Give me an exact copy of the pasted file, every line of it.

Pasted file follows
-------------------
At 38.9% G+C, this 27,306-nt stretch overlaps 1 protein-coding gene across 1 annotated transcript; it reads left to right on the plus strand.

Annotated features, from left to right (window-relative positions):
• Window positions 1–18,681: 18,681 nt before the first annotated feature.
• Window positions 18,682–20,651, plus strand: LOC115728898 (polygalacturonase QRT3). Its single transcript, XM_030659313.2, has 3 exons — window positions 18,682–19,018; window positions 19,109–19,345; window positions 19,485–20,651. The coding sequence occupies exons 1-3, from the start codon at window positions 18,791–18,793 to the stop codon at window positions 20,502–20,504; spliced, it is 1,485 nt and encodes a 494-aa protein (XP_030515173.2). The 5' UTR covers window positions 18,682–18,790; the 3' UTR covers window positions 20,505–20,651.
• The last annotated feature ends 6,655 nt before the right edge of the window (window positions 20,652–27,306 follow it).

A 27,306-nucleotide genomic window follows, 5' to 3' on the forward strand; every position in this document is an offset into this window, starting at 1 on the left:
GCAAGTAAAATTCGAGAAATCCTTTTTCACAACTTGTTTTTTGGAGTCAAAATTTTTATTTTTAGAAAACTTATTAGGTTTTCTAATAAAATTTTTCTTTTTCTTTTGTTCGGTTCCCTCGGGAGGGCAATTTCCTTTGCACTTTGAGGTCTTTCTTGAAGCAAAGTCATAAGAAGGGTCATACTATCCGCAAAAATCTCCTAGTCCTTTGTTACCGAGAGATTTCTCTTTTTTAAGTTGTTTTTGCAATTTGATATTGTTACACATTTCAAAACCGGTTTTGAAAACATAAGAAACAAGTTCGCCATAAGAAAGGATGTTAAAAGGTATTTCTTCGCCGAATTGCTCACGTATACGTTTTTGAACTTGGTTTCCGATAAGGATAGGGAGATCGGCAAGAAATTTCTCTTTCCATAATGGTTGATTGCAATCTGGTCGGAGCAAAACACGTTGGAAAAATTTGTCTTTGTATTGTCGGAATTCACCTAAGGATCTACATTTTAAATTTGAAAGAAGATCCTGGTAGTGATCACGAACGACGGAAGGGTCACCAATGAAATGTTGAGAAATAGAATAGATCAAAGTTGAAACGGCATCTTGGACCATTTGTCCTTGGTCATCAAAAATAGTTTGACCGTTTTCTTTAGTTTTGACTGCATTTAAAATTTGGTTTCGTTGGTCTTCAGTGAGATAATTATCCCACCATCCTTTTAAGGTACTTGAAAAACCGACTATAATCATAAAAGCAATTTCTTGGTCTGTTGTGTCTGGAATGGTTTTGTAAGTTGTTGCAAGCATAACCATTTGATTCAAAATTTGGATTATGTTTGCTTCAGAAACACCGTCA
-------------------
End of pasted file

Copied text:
At 38.9% G+C, this 27,306-nt stretch overlaps 1 protein-coding gene across 1 annotated transcript; it reads left to right on the plus strand.

Annotated features, from left to right (window-relative positions):
• Window positions 1–18,681: 18,681 nt before the first annotated feature.
• Window positions 18,682–20,651, plus strand: LOC115728898 (polygalacturonase QRT3). Its single transcript, XM_030659313.2, has 3 exons — window positions 18,682–19,018; window positions 19,109–19,345; window positions 19,485–20,651. The coding sequence occupies exons 1-3, from the start codon at window positions 18,791–18,793 to the stop codon at window positions 20,502–20,504; spliced, it is 1,485 nt and encodes a 494-aa protein (XP_030515173.2). The 5' UTR covers window positions 18,682–18,790; the 3' UTR covers window positions 20,505–20,651.
• The last annotated feature ends 6,655 nt before the right edge of the window (window positions 20,652–27,306 follow it).

A 27,306-nucleotide genomic window follows, 5' to 3' on the forward strand; every position in this document is an offset into this window, starting at 1 on the left:
GCAAGTAAAATTCGAGAAATCCTTTTTCACAACTTGTTTTTTGGAGTCAAAATTTTTATTTTTAGAAAACTTATTAGGTTTTCTAATAAAATTTTTCTTTTTCTTTTGTTCGGTTCCCTCGGGAGGGCAATTTCCTTTGCACTTTGAGGTCTTTCTTGAAGCAAAGTCATAAGAAGGGTCATACTATCCGCAAAAATCTCCTAGTCCTTTGTTACCGAGAGATTTCTCTTTTTTAAGTTGTTTTTGCAATTTGATATTGTTACACATTTCAAAACCGGTTTTGAAAACATAAGAAACAAGTTCGCCATAAGAAAGGATGTTAAAAGGTATTTCTTCGCCGAATTGCTCACGTATACGTTTTTGAACTTGGTTTCCGATAAGGATAGGGAGATCGGCAAGAAATTTCTCTTTCCATAATGGTTGATTGCAATCTGGTCGGAGCAAAACACGTTGGAAAAATTTGTCTTTGTATTGTCGGAATTCACCTAAGGATCTACATTTTAAATTTGAAAGAAGATCCTGGTAGTGATCACGAACGACGGAAGGGTCACCAATGAAATGTTGAGAAATAGAATAGATCAAAGTTGAAACGGCATCTTGGACCATTTGTCCTTGGTCATCAAAAATAGTTTGACCGTTTTCTTTAGTTTTGACTGCATTTAAAATTTGGTTTCGTTGGTCTTCAGTGAGATAATTATCCCACCATCCTTTTAAGGTACTTGAAAAACCGACTATAATCATAAAAGCAATTTCTTGGTCTGTTGTGTCTGGAATGGTTTTGTAAGTTGTTGCAAGCATAACCATTTGATTCAAAATTTGGATTATGTTTGCTTCAGAAACACCGTCA